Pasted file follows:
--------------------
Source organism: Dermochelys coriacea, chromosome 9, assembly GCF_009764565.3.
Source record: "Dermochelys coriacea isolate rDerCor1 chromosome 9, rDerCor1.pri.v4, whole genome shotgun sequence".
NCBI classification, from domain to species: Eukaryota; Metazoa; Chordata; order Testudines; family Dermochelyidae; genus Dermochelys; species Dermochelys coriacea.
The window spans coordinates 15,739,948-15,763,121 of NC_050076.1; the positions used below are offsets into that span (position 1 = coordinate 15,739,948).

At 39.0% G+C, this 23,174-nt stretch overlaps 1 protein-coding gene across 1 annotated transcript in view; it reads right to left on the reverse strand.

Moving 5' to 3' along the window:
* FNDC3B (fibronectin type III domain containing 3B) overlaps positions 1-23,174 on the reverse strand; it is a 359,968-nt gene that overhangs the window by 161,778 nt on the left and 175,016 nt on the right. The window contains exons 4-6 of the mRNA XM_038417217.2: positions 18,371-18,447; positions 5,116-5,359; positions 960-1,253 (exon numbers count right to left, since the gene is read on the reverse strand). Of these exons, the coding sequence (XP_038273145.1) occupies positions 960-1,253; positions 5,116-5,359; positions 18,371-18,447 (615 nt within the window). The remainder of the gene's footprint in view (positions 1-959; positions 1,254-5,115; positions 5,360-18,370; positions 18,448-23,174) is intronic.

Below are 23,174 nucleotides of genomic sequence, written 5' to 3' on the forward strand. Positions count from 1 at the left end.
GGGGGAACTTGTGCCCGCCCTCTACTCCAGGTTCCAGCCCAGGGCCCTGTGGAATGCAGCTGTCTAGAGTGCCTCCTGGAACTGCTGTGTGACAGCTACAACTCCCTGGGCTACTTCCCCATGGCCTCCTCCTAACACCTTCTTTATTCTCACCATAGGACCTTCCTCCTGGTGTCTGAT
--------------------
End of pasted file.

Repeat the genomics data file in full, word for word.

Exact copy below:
Source organism: Dermochelys coriacea, chromosome 9, assembly GCF_009764565.3.
Source record: "Dermochelys coriacea isolate rDerCor1 chromosome 9, rDerCor1.pri.v4, whole genome shotgun sequence".
NCBI classification, from domain to species: Eukaryota; Metazoa; Chordata; order Testudines; family Dermochelyidae; genus Dermochelys; species Dermochelys coriacea.
The window spans coordinates 15,739,948-15,763,121 of NC_050076.1; the positions used below are offsets into that span (position 1 = coordinate 15,739,948).

At 39.0% G+C, this 23,174-nt stretch overlaps 1 protein-coding gene across 1 annotated transcript in view; it reads right to left on the reverse strand.

Moving 5' to 3' along the window:
* FNDC3B (fibronectin type III domain containing 3B) overlaps positions 1-23,174 on the reverse strand; it is a 359,968-nt gene that overhangs the window by 161,778 nt on the left and 175,016 nt on the right. The window contains exons 4-6 of the mRNA XM_038417217.2: positions 18,371-18,447; positions 5,116-5,359; positions 960-1,253 (exon numbers count right to left, since the gene is read on the reverse strand). Of these exons, the coding sequence (XP_038273145.1) occupies positions 960-1,253; positions 5,116-5,359; positions 18,371-18,447 (615 nt within the window). The remainder of the gene's footprint in view (positions 1-959; positions 1,254-5,115; positions 5,360-18,370; positions 18,448-23,174) is intronic.

Below are 23,174 nucleotides of genomic sequence, written 5' to 3' on the forward strand. Positions count from 1 at the left end.
GGGGGAACTTGTGCCCGCCCTCTACTCCAGGTTCCAGCCCAGGGCCCTGTGGAATGCAGCTGTCTAGAGTGCCTCCTGGAACTGCTGTGTGACAGCTACAACTCCCTGGGCTACTTCCCCATGGCCTCCTCCTAACACCTTCTTTATTCTCACCATAGGACCTTCCTCCTGGTGTCTGAT